August 21, 1955
Location: Kelly, Kentucky, United States
Ray Taylor went out to fetch some water from the Sutton
family well, when he saw a large shining object land in
a gully about a city block away. A short time later, Carl
"Lucky" Sutton and Billy Ray went out to investigate
and saw a small 3-to-4 foot creature walking towards them
with its hands up, as if surrendering. They later described
the creature, one of several encountered that night, as
having large eyes, a long thin mouth, large ears, thin
short legs, and hands ending in claws.
Drawing by artist Bud Ledwith, showing one of the creatures
described by the witnesses. (credit: UFOs Northwest)
Drawing of the initial sighting by Billy Ray Taylor of
the object which
'landed" in the gully. The drawing was made by Bud
Ledwith on the
afternoon following the sighting. (credit: UFOs Northwest)
Three of the witnesses to the incident. In the middle
is Elmer "Lucky" Sutton
discussing how the craft landed. (credit: UFOs Northwest)
Loy Lawhon, About.com
August 21-22, 1955
is a small town, and Hopkinsville a small city, both located
in rural Christian County in southwestern Kentucky. "Lucky"
Sutton's family farm was located nearer to Kelly, but
the nearest police were in Hopkinsville. Thus, this case
acquired the name Kelly-Hopkinsville.
around 7.00 p.m. on August 21, a visiting Pennsylvania
man named Billy Ray Taylor went out to fetch some water
from the Sutton family well. While he was at the well,
he saw a large shining object land in a gully about a
city block away. He went back inside and told the others,
but they laughed and didn't believe him.
short time later, the family dog began barking wildly
outside, so Carl "Lucky" Sutton and Billy
Ray grabbed their guns and went out to investigate. They
had walked a few yards from the front door when they saw
a small 3-to-4 foot creature walking towards them with
its hands up, as if surrendering. They later described
the creature as having large eyes, a long thin mouth,
large ears, thin short legs, and hands ending in claws.
a rural area in the 1950s, folks were likely to shoot
first and ask questions later if they felt threatened.
Even though the creature seemed to be peaceful, Billy
Ray fired a shot at it with his .22, and Lucky blasted
away with his shotgun. They couldn't possibly have missed
the creature at that range, but it just did a quick back
flip and ran quickly into the woods, apparently unharmed.
Ray and Lucky returned to the house, but before they could
tell the others what had happened, the creature, or another
one like it, appeared in front of a window. They shot
at him through the screen, leaving a hole that investigators
noticed later. When the men went outside to see if they
had killed the creature, they found nothing. As they looked,
one of the creatures, from the roof of the house, reached
down to touch one of the men's hair. They shot at it,
but it just floated to the ground and then ran off into
went back inside and soon the house was under siege by
a group of the creatures. The seven adults and four children
in the house at the time were terrified as creature after
creature appeared at windows around the house, seemingly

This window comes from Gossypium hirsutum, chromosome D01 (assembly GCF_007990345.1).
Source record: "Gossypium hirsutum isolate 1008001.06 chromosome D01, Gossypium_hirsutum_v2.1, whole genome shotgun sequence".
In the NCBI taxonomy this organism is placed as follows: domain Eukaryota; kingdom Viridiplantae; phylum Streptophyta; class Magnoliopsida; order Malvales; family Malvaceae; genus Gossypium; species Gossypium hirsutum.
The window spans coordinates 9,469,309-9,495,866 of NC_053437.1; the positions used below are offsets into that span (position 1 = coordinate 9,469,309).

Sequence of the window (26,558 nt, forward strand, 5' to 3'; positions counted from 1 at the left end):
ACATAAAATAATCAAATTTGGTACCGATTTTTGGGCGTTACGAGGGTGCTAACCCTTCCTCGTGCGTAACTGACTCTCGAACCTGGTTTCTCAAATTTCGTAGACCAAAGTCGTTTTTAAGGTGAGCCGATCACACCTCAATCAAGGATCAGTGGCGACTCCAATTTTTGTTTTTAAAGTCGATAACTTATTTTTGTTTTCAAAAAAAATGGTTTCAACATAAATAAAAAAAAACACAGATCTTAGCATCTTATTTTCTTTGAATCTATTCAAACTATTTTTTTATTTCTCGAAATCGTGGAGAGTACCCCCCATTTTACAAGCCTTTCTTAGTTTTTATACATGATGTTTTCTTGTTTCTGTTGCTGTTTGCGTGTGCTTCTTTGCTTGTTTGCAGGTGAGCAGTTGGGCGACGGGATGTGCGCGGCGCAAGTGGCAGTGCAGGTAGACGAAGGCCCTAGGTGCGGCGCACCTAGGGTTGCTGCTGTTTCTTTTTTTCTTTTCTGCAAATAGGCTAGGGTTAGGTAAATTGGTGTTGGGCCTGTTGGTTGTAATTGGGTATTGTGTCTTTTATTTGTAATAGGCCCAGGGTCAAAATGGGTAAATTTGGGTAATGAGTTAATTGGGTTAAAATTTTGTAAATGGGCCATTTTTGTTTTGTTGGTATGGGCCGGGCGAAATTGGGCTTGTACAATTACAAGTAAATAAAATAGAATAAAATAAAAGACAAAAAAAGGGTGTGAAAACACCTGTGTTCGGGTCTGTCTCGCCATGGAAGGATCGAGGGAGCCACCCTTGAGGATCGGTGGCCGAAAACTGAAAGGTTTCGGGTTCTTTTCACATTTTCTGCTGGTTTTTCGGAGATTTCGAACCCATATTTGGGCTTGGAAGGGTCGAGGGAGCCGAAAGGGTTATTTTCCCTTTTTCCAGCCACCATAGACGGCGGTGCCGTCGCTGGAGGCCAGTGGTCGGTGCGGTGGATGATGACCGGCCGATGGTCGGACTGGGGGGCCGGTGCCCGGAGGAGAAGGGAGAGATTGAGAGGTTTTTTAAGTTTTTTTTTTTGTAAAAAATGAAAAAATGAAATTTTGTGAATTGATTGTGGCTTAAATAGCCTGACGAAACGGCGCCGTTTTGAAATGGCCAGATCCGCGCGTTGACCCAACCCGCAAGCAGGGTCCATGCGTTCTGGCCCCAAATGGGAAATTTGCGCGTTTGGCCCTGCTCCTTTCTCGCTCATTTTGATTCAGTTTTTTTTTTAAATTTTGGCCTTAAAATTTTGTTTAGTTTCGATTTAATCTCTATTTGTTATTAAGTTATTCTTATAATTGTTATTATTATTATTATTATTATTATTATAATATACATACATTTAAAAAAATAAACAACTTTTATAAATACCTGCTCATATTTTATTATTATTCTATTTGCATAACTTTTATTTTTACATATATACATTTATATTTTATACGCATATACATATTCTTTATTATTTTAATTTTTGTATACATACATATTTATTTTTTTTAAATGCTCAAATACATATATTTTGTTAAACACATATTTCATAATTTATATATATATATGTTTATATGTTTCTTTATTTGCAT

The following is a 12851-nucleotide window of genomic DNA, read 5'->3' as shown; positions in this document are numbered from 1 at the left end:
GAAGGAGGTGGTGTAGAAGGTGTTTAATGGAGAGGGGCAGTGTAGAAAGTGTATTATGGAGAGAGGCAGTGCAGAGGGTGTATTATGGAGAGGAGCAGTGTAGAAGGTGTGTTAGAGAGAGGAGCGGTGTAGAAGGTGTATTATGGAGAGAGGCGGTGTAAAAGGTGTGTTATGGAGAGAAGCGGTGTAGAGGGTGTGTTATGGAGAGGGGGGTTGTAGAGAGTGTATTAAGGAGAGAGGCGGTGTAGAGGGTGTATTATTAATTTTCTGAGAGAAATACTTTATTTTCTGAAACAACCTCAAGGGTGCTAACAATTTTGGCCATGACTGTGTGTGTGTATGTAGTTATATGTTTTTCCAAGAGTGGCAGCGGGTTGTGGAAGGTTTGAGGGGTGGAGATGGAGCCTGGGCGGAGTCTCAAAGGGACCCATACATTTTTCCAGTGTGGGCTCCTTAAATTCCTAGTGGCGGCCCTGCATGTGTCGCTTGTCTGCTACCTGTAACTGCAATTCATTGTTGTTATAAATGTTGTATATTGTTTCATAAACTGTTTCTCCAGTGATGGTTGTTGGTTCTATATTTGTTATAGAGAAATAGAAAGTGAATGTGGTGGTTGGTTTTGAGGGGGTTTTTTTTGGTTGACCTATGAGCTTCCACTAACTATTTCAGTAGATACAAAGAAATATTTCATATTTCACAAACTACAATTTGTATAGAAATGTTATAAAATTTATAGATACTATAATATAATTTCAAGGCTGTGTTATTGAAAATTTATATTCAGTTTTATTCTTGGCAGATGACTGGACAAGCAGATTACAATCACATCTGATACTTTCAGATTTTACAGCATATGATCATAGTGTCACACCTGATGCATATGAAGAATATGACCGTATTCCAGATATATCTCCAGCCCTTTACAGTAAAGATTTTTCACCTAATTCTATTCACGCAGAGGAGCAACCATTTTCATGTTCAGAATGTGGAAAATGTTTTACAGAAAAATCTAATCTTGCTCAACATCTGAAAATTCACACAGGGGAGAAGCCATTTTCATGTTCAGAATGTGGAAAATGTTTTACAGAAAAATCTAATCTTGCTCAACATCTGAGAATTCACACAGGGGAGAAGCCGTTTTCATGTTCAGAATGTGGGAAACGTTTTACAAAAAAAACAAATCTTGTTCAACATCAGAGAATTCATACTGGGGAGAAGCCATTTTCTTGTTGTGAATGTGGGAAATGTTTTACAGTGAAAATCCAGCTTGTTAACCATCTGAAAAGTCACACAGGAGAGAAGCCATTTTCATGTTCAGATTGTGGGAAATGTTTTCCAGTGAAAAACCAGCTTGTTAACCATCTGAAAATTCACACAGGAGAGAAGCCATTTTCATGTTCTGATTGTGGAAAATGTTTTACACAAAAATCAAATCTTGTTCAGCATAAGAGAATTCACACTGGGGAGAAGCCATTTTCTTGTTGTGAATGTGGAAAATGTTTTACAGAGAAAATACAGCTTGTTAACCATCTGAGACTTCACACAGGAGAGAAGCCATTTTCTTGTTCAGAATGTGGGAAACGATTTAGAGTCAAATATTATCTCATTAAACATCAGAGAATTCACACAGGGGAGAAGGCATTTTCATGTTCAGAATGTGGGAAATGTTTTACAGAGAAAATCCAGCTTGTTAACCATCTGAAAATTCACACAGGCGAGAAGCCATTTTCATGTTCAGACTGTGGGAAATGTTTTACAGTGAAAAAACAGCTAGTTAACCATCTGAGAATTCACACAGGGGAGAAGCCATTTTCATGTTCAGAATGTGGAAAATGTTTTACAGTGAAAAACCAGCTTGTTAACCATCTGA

taunting them. The men's guns were totally ineffective
against the creatures.
about three hours of this, the family decided to make
a run for it. They piled into two vehicles and drove down
to the local police station to report the event, arriving
at about 11:00 p.m. When police officers were finally
persuaded to go to the farm and investigate, they could
find no evidence of the strange events except for gunshot
holes in the windows and walls.
to reports, Sheriff Russell Greenwell was among the twenty-five
or so law enforcement officers investigating the scene
and the family who had told this wild tale. By all accounts,
the witnesses were determined to be sane, not drinking,
and in such a state of terror that no one who talked to
them doubted that they had seen something unusual. Neighbors
reported hearing the shooting, and one person had seen
"lights in the sky" earlier that evening.
after the police left, at about 2:15 a.m., the creatures
returned. As before, they began staring into windows,
curious but not hostile. Again, the men responded with
gunfire, and again, it had no effect. This ordeal continued
until a half an hour before sunrise. On the morning of
the 22nd, the police, along with the Air Force, investigated
but again found nothing. Billy Ray and Lucky weren't there,
having driven to Evansville, Indiana to take care of some
sort of business. The Hopkinsville newspaper, The Kentucky
New Era, carried the story on 8/22/55.
people believe this case to be a complete hoax. If it
was, then it has to be one of the biggest and most useless
hoaxes in ufology to date. The family made no money from
the incident and did not want any publicity at the time.
They had to make extensive repairs to the house which
cost them a considerable sum of money for that year. In
the course of shooting at the creatures, Billy Ray and
Lucky had shot up the house pretty well. All seven adults
told the same story with no contradictory evidence in
their statements. Sketches of the creatures based on descriptions
from different witnesses matched closely. Their stories
were unwavering a year later, when a thorough investigation
of the case was conducted by Isabel Davis.
evidence of a hoax has ever been revealed in this case,
and the Suttons still insisted that it was true, years
later. Now, over forty years later, it's likely that many,
if not all, of the Suttons who were adults at the time
have gone to their graves without changing their story.
astronomer and UFOlogist J. Allen Hynek took the story
seriously because he discussed the case with two of the
principal investigators of the story: Bud Ledwith, an
engineer at a radio station in Hopkinsville and a personal
acquaintance of Hynek's, and Isabel Davis, an investigator
from New York City.